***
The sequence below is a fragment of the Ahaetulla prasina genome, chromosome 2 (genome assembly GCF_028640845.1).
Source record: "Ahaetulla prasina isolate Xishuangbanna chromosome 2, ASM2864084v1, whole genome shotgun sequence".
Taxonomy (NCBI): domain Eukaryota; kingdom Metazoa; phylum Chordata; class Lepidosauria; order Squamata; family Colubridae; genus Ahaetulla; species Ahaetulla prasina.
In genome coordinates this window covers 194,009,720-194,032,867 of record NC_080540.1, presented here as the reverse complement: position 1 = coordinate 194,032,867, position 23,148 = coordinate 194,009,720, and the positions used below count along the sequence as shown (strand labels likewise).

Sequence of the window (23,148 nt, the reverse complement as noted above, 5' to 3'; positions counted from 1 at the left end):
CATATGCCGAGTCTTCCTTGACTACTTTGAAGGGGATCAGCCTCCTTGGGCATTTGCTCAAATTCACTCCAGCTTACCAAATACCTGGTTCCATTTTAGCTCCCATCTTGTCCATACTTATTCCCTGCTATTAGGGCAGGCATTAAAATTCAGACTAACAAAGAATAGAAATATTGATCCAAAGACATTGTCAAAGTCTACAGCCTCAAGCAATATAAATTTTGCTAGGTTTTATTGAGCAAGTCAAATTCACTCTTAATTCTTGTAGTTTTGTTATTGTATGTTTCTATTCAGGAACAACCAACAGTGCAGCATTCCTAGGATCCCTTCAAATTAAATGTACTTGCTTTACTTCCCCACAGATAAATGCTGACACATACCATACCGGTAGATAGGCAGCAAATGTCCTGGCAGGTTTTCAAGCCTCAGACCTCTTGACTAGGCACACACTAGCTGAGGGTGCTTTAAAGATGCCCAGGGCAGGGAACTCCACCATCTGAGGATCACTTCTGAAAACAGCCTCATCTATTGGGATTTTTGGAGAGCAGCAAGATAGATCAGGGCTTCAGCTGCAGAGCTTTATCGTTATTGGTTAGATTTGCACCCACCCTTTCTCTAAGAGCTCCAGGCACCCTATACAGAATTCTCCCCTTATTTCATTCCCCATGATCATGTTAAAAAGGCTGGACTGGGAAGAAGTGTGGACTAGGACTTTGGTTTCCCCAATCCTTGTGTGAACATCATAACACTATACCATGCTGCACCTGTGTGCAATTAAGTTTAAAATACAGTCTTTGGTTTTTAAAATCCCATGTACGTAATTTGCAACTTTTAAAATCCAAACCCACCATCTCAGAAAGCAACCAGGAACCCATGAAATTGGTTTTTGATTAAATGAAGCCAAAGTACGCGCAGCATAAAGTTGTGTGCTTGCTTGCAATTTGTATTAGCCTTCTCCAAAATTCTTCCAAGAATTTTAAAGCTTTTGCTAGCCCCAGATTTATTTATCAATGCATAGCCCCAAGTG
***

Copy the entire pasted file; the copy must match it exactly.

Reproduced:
The sequence below is a fragment of the Ahaetulla prasina genome, chromosome 2 (genome assembly GCF_028640845.1).
Source record: "Ahaetulla prasina isolate Xishuangbanna chromosome 2, ASM2864084v1, whole genome shotgun sequence".
Taxonomy (NCBI): domain Eukaryota; kingdom Metazoa; phylum Chordata; class Lepidosauria; order Squamata; family Colubridae; genus Ahaetulla; species Ahaetulla prasina.
In genome coordinates this window covers 194,009,720-194,032,867 of record NC_080540.1, presented here as the reverse complement: position 1 = coordinate 194,032,867, position 23,148 = coordinate 194,009,720, and the positions used below count along the sequence as shown (strand labels likewise).

Sequence of the window (23,148 nt, the reverse complement as noted above, 5' to 3'; positions counted from 1 at the left end):
CATATGCCGAGTCTTCCTTGACTACTTTGAAGGGGATCAGCCTCCTTGGGCATTTGCTCAAATTCACTCCAGCTTACCAAATACCTGGTTCCATTTTAGCTCCCATCTTGTCCATACTTATTCCCTGCTATTAGGGCAGGCATTAAAATTCAGACTAACAAAGAATAGAAATATTGATCCAAAGACATTGTCAAAGTCTACAGCCTCAAGCAATATAAATTTTGCTAGGTTTTATTGAGCAAGTCAAATTCACTCTTAATTCTTGTAGTTTTGTTATTGTATGTTTCTATTCAGGAACAACCAACAGTGCAGCATTCCTAGGATCCCTTCAAATTAAATGTACTTGCTTTACTTCCCCACAGATAAATGCTGACACATACCATACCGGTAGATAGGCAGCAAATGTCCTGGCAGGTTTTCAAGCCTCAGACCTCTTGACTAGGCACACACTAGCTGAGGGTGCTTTAAAGATGCCCAGGGCAGGGAACTCCACCATCTGAGGATCACTTCTGAAAACAGCCTCATCTATTGGGATTTTTGGAGAGCAGCAAGATAGATCAGGGCTTCAGCTGCAGAGCTTTATCGTTATTGGTTAGATTTGCACCCACCCTTTCTCTAAGAGCTCCAGGCACCCTATACAGAATTCTCCCCTTATTTCATTCCCCATGATCATGTTAAAAAGGCTGGACTGGGAAGAAGTGTGGACTAGGACTTTGGTTTCCCCAATCCTTGTGTGAACATCATAACACTATACCATGCTGCACCTGTGTGCAATTAAGTTTAAAATACAGTCTTTGGTTTTTAAAATCCCATGTACGTAATTTGCAACTTTTAAAATCCAAACCCACCATCTCAGAAAGCAACCAGGAACCCATGAAATTGGTTTTTGATTAAATGAAGCCAAAGTACGCGCAGCATAAAGTTGTGTGCTTGCTTGCAATTTGTATTAGCCTTCTCCAAAATTCTTCCAAGAATTTTAAAGCTTTTGCTAGCCCCAGATTTATTTATCAATGCATAGCCCCAAGTG